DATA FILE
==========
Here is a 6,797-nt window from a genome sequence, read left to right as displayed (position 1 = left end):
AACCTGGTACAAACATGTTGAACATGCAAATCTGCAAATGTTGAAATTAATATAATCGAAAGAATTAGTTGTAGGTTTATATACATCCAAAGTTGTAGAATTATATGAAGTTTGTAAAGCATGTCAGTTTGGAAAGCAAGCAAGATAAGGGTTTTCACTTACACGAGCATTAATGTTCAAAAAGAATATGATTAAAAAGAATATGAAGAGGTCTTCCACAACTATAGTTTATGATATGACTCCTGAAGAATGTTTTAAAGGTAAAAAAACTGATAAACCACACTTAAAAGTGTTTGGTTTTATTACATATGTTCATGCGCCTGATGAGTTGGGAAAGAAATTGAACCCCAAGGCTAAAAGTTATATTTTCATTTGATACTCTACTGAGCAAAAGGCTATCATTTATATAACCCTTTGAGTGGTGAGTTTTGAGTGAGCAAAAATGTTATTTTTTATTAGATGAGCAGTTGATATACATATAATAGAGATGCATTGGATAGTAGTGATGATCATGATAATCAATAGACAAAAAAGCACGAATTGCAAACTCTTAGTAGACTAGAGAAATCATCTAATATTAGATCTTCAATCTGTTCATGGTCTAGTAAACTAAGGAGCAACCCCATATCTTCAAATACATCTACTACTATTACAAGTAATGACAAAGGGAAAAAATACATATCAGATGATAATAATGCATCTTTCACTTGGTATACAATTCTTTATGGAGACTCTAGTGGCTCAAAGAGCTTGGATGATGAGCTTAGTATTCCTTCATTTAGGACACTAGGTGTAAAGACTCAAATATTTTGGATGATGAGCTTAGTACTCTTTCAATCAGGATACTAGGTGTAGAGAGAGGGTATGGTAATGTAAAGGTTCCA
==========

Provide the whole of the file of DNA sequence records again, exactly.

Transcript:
Here is a 6,797-nt window from a genome sequence, read left to right as displayed (position 1 = left end):
AACCTGGTACAAACATGTTGAACATGCAAATCTGCAAATGTTGAAATTAATATAATCGAAAGAATTAGTTGTAGGTTTATATACATCCAAAGTTGTAGAATTATATGAAGTTTGTAAAGCATGTCAGTTTGGAAAGCAAGCAAGATAAGGGTTTTCACTTACACGAGCATTAATGTTCAAAAAGAATATGATTAAAAAGAATATGAAGAGGTCTTCCACAACTATAGTTTATGATATGACTCCTGAAGAATGTTTTAAAGGTAAAAAAACTGATAAACCACACTTAAAAGTGTTTGGTTTTATTACATATGTTCATGCGCCTGATGAGTTGGGAAAGAAATTGAACCCCAAGGCTAAAAGTTATATTTTCATTTGATACTCTACTGAGCAAAAGGCTATCATTTATATAACCCTTTGAGTGGTGAGTTTTGAGTGAGCAAAAATGTTATTTTTTATTAGATGAGCAGTTGATATACATATAATAGAGATGCATTGGATAGTAGTGATGATCATGATAATCAATAGACAAAAAAGCACGAATTGCAAACTCTTAGTAGACTAGAGAAATCATCTAATATTAGATCTTCAATCTGTTCATGGTCTAGTAAACTAAGGAGCAACCCCATATCTTCAAATACATCTACTACTATTACAAGTAATGACAAAGGGAAAAAATACATATCAGATGATAATAATGCATCTTTCACTTGGTATACAATTCTTTATGGAGACTCTAGTGGCTCAAAGAGCTTGGATGATGAGCTTAGTATTCCTTCATTTAGGACACTAGGTGTAAAGACTCAAATATTTTGGATGATGAGCTTAGTACTCTTTCAATCAGGATACTAGGTGTAGAGAGAGGGTATGGTAATGTAAAGGTTCCA